SAN JOSE (KPIX 5) — Teachers across the Bay Area on Friday joined a state-wide rally to show solidarity with at least 35,000 Los Angeles educators who are in a contract dispute.
What did a demonstration in San Jose have to do with what was happening in Oakland or Los Angeles? These South Bay teachers say, Everything
Many parents around the region probably noticed the unusual sight while dropping their kids off at school Friday morning.
Teachers dressed in red waving signs as they demonstrated before class.
It’s called “Red for Ed” — a wave of teacher activism rolling from the East Coast, through the Midwest, and now arriving in California.
When asked about Red for Ed, Dominic Rizzi with the Oak Grove Education Association explained the movement was “started by the National Education Association. It’s for all of our public educators across the nation to bring awareness to the community — and our public and our students — about the funding levels that we have nationwide.”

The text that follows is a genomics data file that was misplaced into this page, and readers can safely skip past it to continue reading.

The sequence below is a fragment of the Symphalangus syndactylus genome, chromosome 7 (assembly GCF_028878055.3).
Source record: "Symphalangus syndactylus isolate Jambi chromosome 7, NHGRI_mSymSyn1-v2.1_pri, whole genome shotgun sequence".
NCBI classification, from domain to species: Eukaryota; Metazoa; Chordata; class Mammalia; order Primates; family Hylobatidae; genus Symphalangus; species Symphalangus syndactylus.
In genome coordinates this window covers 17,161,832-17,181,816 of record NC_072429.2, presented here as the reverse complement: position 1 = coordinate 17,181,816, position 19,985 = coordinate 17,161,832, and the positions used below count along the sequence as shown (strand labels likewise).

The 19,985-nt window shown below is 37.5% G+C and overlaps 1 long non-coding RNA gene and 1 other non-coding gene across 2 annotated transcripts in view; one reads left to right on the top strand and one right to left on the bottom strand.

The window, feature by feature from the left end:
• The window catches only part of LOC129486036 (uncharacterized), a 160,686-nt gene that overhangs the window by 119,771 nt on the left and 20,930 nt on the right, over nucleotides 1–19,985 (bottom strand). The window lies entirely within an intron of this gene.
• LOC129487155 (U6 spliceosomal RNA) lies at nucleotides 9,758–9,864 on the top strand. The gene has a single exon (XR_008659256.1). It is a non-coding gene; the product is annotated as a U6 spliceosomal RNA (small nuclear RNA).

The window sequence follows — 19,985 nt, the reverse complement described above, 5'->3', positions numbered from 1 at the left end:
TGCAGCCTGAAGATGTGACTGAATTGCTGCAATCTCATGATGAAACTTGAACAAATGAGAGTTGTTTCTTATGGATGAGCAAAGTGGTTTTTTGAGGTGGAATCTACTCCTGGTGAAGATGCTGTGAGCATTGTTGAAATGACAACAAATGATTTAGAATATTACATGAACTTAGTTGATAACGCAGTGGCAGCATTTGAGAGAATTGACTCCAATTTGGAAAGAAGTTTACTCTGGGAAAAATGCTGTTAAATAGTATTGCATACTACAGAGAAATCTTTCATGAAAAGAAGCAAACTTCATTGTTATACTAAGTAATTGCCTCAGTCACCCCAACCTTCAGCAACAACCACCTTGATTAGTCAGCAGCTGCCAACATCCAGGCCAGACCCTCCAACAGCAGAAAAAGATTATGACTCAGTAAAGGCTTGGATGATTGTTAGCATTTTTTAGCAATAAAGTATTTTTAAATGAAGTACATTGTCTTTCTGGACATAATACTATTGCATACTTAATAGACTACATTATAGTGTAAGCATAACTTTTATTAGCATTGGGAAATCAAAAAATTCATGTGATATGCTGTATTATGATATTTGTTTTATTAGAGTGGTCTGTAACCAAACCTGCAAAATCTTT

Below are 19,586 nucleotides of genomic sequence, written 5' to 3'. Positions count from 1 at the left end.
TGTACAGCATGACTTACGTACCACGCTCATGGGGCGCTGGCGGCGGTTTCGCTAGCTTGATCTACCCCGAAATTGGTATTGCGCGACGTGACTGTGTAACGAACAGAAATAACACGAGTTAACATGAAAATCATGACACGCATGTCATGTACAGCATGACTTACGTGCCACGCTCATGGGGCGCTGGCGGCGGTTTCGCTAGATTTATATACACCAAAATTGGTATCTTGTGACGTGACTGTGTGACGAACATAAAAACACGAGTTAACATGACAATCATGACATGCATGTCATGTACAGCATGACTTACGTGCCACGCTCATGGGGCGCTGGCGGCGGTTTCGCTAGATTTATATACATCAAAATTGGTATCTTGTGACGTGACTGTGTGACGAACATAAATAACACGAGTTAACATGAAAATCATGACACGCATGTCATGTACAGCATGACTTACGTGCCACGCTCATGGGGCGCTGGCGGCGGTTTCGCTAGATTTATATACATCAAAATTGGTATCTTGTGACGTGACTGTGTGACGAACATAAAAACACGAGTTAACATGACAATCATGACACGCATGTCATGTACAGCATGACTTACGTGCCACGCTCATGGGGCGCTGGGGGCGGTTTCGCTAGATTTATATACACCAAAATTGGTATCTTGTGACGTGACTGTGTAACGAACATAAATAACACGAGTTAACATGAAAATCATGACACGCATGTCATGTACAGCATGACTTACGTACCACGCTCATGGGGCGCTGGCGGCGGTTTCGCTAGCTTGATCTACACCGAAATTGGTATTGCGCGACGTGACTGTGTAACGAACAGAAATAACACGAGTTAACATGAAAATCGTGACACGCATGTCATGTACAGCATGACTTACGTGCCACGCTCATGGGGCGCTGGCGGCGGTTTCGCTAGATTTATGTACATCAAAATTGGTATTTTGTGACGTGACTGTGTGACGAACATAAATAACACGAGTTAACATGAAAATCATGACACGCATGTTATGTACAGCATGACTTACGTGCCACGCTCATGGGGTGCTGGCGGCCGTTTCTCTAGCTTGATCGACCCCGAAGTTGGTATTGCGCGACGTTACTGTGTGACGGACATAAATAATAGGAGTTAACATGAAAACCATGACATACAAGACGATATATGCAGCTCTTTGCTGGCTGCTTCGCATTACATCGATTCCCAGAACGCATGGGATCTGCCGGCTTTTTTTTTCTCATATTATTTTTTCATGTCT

From Berkeley to Rancho Cucamonga and Concord to Santa Monica, the teachers were demonstrating in support of United Teachers of Los Angeles — one of the largest teachers’ organizations in the state — and the Oakland Educators Association.
Both Oakland and Los Angeles are battling the state and their districts for pay raises, smaller class sizes, and more school counselors and nurses.
Oakland has been negotiating their contract for two years.
“It puts the district on notice that we know what’s right. We’ve seen the budget,” said teacher Katherine Gibson. “We know there’s money. We need the board and the district to spend it correctly.”
As for Los Angeles, Governor Gavin Newsom has promised more money from Sacramento, but the president of the United Teachers of Los Angeles Alex Caputo-Pearl was not optimistic. Teachers are bracing for a walkout next week in a district with 600,000 students.
“We are ready to strike on Monday if we have to,” said Caputo-Pearl.
Back in San Jose at the campus of Earl Frost Elementary, teachers said Friday’s “Red for Ed” demonstration was a friendly reminder for school district administrators.
“We feel like we have been forgotten in the past,” said Rizzi.